Words by Carly, 24 QLD
When I was growing up, my parents were sad. And I was sad too. As I got older, I believed more and more that being unhappy was normal. If my parents experienced life in that way, surely it was the same for everyone else, right? They never told me anything that made me think otherwise, anyway.
When I was a child my mother would talk about what it was like when she was growing up. She would mention Grease, listening to Michael Jackson, Wham! And Madonna, and how she watched Princess Diana get married. But she never mentioned the mental health issues that began to plague her from a young age. If she had, I would have been more aware of mine too.
It wasn’t until I was nineteen years old and started a fight with my mother that I found out the truth. She had picked me up from a bar an hour beforehand because I was too drunk to catch the final bus of the night. One of my friends took my phone and called my mother, asking her to drive me home because they were worried. It wasn’t the first time it had happened, either.
‘Why are you so drunk again? Why are you always so drunk?’ She’d shouted.
She asked me that question a lot, and I never had a reply. I was so intoxicated and so tired and so sick of hearing the same thing that I told her what I meant, but not what I meant to say.
‘Why do you think I’m always drunk? I don’t want to be here!’ I shouted.
I knew the words were dramatic, but they held the most truth I could find. To my surprise my mother was calm.
‘I know how you feel. It’s been the same for me for years,’ my mother said.
And for a moment I wondered if the words were even real. She took me to the doctor the next day, and I was finally introduced to the world of mental health. Before then, I thought that depression and anxiety were just adjectives, not illnesses that actually existed. Even though this happened far later than it should have, it still changed my life for the better. I cannot begin to imagine where I would be if I never had that conversation.
After my diagnosis, I started talking to my younger brother about mental health. I knew my parents weren’t as willing to have the conversation with him, and I also knew that he’d be able to relate more to what I had to say. In the years since, I’ve watched him come to terms with mental illness in a way that I never had the opportunity to. I spent years carrying around a rubble of a brain without realising that it wasn’t right. I’m so glad that he wasn’t limited for the same amount of time that I was, and I was able to save him from years of struggling. He didn’t fall right into unhealthy coping mechanisms, such as drinking to excess, like I did.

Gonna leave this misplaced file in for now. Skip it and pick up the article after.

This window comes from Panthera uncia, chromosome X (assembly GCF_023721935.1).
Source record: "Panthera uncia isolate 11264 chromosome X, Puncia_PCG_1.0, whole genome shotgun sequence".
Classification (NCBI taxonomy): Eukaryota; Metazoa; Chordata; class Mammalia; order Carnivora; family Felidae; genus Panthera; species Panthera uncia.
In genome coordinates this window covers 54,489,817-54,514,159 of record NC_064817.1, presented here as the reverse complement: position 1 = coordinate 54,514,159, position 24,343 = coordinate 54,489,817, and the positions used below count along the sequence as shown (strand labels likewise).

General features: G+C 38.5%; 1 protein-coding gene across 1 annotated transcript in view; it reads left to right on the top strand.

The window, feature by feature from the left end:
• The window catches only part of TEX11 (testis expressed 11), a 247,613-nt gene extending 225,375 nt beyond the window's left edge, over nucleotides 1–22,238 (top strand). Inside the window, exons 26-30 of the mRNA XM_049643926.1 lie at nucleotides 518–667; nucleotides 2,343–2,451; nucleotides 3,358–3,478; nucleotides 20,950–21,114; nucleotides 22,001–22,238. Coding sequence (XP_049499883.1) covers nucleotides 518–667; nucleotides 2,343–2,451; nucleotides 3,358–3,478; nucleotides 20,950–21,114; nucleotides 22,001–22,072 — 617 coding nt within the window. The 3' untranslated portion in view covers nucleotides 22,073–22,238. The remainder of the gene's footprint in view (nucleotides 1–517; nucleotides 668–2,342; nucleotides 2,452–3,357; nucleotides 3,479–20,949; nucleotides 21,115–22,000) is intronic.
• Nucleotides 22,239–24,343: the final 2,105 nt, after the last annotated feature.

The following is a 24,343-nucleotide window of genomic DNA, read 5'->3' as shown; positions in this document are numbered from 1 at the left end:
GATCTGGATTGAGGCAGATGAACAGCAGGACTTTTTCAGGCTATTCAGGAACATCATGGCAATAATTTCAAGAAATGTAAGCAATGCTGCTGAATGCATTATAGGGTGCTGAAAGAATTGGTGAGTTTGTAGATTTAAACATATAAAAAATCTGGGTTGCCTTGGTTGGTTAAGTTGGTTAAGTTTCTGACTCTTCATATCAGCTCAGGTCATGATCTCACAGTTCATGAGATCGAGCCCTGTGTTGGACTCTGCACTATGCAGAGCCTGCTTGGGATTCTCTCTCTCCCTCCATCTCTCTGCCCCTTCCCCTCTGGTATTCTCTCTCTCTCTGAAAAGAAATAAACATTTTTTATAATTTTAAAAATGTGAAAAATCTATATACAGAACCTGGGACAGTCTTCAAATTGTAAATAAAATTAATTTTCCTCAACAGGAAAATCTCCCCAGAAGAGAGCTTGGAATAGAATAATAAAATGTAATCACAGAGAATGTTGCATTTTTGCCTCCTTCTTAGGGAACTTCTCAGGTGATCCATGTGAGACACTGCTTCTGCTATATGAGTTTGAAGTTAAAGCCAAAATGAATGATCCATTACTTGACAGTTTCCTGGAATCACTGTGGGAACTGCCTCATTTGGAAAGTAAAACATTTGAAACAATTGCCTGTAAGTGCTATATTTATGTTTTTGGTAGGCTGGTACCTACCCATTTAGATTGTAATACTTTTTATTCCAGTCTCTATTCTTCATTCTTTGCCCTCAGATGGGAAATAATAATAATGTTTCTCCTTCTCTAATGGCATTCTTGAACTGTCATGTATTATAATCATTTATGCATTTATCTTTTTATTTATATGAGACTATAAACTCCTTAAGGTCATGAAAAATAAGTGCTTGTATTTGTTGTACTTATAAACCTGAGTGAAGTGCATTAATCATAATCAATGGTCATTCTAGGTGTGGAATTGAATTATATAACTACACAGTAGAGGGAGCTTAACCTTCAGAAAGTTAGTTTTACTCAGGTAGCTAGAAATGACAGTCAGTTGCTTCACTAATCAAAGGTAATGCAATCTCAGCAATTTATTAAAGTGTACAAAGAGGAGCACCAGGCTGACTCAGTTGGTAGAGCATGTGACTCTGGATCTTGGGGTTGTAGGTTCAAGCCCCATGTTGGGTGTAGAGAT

Now, we have conversations about mental illness around the dinner table. One year, my mother asked me about my new psychiatrist before picking up a Christmas cracker. When my brother calls me up, we always talk about what’s going on in our brains. It’s made our lives safer and healthier in numerous ways. It’s also important to talk about mental health with friends as well as family. While you won’t be able to fix them altogether, it’s a way of letting them know that they are not alone, and that there are people who care about them. They will realise someone has noticed their struggle. Sometimes it only takes one person to help someone to take initiative to getting better.
I know what kind of damage dismissing mental health can cause. Ignoring an illness can make it fester and result in irreparable damage. I’m determined to make sure that nobody experiences the same things that I did, and that anyone struggling can get help as early as possible